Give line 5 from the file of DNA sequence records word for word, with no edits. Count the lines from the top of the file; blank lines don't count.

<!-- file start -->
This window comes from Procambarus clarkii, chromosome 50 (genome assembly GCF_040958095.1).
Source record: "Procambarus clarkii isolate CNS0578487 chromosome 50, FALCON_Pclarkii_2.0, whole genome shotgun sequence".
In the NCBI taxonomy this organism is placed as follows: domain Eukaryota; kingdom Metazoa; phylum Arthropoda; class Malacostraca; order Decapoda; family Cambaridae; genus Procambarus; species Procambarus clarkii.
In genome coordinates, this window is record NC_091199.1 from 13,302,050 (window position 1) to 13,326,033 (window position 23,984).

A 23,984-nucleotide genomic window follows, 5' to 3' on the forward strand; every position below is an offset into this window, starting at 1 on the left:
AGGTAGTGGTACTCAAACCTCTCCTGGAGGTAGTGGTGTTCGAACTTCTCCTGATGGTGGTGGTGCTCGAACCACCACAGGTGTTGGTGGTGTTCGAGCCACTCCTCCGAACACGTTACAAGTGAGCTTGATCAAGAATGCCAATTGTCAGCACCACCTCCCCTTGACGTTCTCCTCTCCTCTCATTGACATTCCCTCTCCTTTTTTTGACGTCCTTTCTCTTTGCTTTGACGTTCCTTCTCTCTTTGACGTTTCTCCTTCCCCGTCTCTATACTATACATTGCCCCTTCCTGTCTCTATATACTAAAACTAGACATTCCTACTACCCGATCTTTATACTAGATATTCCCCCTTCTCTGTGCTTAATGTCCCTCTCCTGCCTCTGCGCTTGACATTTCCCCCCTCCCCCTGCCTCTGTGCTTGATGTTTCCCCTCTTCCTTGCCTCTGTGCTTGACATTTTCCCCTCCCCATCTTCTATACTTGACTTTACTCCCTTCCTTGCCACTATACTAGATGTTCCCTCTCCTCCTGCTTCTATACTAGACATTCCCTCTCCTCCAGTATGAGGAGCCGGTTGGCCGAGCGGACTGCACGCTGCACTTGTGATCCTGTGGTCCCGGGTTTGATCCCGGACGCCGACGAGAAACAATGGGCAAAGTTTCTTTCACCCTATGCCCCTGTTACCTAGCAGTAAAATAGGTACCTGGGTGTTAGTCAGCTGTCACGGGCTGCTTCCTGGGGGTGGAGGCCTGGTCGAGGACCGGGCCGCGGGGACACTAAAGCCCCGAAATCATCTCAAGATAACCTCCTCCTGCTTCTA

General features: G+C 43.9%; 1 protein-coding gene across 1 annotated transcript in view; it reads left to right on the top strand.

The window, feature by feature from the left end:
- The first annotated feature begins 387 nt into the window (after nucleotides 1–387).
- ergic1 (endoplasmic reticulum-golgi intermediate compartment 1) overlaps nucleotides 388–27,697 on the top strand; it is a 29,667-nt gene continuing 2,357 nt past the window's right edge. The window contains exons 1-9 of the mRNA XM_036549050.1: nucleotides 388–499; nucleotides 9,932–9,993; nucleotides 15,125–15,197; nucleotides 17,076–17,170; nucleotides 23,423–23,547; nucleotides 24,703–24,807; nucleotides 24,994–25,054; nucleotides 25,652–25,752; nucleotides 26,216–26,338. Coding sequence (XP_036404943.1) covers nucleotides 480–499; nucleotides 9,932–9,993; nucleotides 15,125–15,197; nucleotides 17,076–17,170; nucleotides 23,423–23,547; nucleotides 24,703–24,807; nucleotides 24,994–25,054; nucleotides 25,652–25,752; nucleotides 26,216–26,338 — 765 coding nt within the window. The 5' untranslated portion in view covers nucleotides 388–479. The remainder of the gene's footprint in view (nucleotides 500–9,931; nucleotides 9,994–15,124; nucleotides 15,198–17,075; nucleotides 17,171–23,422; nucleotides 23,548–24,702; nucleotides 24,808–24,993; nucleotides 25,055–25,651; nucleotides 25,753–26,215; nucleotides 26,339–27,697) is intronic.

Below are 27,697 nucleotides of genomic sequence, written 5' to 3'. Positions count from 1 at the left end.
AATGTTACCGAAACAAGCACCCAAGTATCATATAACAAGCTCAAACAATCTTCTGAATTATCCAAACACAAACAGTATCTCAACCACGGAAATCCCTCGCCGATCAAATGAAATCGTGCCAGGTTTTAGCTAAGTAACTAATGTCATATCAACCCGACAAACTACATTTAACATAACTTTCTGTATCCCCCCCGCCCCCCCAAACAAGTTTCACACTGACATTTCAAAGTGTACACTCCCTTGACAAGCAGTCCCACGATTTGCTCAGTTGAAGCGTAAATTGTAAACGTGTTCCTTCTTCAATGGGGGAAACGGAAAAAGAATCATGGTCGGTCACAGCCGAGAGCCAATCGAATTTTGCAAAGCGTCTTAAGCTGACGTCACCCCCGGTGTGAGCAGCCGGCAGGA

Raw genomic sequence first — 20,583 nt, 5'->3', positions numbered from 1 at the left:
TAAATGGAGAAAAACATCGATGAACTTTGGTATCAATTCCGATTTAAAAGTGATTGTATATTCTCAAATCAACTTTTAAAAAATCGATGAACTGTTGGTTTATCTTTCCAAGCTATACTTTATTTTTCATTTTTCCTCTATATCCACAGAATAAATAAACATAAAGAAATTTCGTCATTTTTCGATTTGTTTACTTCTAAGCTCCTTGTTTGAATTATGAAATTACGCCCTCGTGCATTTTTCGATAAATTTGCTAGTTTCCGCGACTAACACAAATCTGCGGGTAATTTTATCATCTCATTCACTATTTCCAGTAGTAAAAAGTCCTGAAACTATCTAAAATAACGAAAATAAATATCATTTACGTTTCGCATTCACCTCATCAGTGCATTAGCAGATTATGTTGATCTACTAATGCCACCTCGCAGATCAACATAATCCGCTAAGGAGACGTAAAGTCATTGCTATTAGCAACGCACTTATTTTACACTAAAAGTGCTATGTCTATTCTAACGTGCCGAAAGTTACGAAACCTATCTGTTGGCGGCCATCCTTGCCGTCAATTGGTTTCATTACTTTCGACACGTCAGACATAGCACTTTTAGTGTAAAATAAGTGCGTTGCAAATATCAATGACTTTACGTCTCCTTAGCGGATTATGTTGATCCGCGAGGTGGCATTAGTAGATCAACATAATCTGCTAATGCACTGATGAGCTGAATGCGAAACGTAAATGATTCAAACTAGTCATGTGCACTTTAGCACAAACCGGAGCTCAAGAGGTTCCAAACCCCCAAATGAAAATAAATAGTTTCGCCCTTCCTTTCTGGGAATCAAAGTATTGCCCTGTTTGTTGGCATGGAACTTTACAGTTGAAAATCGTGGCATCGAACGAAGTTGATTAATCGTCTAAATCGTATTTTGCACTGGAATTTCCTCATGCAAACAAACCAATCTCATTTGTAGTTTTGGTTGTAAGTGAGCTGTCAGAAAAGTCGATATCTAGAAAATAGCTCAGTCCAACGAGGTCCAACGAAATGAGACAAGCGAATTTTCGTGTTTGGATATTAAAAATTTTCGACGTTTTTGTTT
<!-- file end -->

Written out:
A 23,984-nucleotide genomic window follows, 5' to 3' on the forward strand; every position below is an offset into this window, starting at 1 on the left: